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There are inherent advantages and disadvantages to an office sublease . When considering relocation, office tenants should carefully compare the sublease option with a direct lease (for more on office relocation, read How to Find the Right Office Location in 10 Steps). In many cases, the benefits of a sublease outweigh the disadvantages. Below are three advantages and three disadvantages of subleasing office from another office tenant, compared to signing a direct lease with a professional landlord.
For most firms that sign a sublease, the biggest benefit is receiving a low rent rate. Subleases are almost always significantly less expensive than a direct lease with a landlord. Sublease inventory has increased since the Great Recession, leading to further savings available for those who opt to take a sublease.
Most professional landlords insist on a lease term of at least 3 years for direct leases with new tenants. Companies looking for shorter lease terms are usually forced to renew in their current location. However, most subleases tend to be in the 12 to 24 month range. Of course, a short term is a ‘double-edged sword’, because you will have to renegotiate and/or relocate in the near future. Alternatively, you can negotiate a direct lease agreement with the landlord to start once the sublease expires. For example, you may sign a 1 year sublease with Business A, and simultaneously sign a 4 year direct lease with Landlord B, creating a framework for staying in place for 5 years.
Sublessors tend to be less strict than professional landlords when leasing space to young companies. For startups, professional landlords require personal guarantees, a significant letter of credit, or a large security deposit (up to one year’s rent). Sublessors have less invested in the real estate, so they tend to be more willing to take risk. Thus, sublessors usually will accept less creditworthy tenants and lower security deposits. However, the landlord will usually have to approve any sublease agreement his tenant makes.
Despite the recent increase in sublease inventory, it is still difficult to find an office for sublease that exactly fits the specific needs of a given business. Most sublessors do not offer a Tenant Improvement allowance, so customizing the space is not an option unless you want to spend your own money to do so. Alternatively, you may be able to sign a direct lease in addition to the sublease, with the direct lease starting right after the sublessor’s lease expires. If you also sign a direct lease at the property, the landlord may provide a TI allowance.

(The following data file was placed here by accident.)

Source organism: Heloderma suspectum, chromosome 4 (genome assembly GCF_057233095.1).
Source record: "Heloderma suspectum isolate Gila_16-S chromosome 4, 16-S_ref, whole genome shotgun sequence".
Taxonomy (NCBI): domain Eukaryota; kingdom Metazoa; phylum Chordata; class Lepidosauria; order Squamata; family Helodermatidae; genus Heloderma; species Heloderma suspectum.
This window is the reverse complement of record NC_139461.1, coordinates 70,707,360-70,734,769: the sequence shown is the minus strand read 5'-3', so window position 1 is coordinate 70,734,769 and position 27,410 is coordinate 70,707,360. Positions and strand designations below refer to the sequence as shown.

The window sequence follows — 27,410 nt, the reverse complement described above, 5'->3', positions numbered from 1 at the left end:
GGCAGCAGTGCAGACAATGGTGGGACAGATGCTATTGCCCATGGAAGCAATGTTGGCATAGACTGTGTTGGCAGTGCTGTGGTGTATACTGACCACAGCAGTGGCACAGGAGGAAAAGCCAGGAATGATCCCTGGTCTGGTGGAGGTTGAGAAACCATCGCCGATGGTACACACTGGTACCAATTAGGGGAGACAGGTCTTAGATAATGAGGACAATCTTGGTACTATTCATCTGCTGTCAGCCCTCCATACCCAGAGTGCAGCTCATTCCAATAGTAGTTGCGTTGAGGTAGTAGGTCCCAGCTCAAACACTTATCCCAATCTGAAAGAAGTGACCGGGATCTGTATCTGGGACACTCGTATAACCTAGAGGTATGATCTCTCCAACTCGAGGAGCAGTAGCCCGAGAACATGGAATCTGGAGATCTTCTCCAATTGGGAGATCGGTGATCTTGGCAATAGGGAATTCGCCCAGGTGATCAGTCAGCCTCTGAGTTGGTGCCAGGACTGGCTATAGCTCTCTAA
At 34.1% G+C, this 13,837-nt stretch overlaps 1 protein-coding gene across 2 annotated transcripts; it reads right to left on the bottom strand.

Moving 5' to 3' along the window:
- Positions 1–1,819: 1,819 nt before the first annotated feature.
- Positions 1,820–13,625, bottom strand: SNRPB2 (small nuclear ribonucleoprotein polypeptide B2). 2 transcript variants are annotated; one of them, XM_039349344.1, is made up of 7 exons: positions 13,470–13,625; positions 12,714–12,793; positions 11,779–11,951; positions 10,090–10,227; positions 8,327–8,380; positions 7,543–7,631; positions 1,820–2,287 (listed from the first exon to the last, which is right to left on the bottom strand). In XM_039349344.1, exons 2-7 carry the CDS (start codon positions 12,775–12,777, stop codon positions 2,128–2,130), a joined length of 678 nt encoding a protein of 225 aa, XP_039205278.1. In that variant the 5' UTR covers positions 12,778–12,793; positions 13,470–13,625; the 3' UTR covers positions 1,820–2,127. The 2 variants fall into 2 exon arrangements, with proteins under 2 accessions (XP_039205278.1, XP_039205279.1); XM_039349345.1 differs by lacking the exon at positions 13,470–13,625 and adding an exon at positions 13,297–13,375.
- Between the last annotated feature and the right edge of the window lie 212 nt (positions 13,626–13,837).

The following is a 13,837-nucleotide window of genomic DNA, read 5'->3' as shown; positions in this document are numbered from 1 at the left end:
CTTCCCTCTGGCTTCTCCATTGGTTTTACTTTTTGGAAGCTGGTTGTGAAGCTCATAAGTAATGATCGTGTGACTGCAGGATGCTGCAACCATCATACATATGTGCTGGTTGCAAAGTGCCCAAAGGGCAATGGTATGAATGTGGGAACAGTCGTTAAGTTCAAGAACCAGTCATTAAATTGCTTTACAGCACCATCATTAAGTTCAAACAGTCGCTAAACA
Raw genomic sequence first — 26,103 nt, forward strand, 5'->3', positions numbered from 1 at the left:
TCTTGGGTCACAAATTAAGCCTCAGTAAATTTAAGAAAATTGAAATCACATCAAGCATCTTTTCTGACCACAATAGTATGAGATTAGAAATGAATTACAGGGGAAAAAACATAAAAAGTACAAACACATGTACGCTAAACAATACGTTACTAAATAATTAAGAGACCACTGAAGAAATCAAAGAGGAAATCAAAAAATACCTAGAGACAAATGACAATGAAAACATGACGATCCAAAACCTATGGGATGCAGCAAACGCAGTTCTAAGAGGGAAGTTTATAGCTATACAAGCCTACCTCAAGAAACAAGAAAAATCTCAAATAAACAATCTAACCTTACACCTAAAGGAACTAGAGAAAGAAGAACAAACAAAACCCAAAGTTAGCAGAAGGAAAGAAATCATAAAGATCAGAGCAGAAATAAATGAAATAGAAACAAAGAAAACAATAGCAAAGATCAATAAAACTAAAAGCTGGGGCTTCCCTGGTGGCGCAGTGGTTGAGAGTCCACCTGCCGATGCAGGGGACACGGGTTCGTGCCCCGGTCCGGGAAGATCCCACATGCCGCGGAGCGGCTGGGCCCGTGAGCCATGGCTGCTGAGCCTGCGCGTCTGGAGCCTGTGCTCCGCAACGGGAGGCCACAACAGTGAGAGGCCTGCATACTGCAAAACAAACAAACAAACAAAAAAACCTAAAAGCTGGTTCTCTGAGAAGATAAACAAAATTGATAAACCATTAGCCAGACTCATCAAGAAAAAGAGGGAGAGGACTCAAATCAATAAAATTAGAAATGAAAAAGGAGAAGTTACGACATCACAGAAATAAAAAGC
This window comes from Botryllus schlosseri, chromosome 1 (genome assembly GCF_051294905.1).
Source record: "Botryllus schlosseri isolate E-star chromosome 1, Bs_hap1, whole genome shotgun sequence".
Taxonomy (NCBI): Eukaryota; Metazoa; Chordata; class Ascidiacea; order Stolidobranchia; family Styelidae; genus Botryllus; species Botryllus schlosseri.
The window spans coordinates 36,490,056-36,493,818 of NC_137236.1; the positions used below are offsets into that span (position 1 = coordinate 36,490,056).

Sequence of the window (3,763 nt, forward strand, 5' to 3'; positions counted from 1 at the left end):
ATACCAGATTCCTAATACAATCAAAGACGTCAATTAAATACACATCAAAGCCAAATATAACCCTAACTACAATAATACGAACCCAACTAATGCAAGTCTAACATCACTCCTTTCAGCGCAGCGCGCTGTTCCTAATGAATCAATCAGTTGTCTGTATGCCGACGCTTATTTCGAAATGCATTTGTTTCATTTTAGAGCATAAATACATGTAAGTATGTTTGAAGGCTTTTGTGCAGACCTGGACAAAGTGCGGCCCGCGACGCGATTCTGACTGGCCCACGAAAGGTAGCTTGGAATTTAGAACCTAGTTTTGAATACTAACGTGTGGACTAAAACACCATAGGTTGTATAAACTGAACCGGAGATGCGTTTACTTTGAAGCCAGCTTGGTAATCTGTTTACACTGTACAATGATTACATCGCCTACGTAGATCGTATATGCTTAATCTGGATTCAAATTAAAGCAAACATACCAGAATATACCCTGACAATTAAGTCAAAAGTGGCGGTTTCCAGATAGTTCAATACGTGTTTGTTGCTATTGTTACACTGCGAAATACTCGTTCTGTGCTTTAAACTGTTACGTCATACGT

As the sublessee, you must be confident in both the primary tenant and the primary landlord. If either party acts unfaithfully, or if the relationship between the two sours, then you will pay the price. For example, if the primary tenant defaults on his rent, through no fault of your own, then you will probably be evicted from your office unless you can quickly sign a direct lease agreement with the landlord.
After your sublease expires, then your firm will be subject again to the market rates of a direct lease. As a sublessee, you likely enjoyed terms that were far below market, and a return to market terms could be a significant disruption to your cash flow. Since most subleases are short term, it doesn’t make sense to relocate from sublease to sublease. A sublease can be a smart way to save money for 1 or 2 years, but it’s not a long term solution.
For more on planning your office relocation, read my article How to Find the Right Office Location in 10 Steps. To discuss the local office market or for more information about available sublease options, contact me at firstname.lastname@example.org or (630) 805-2463.
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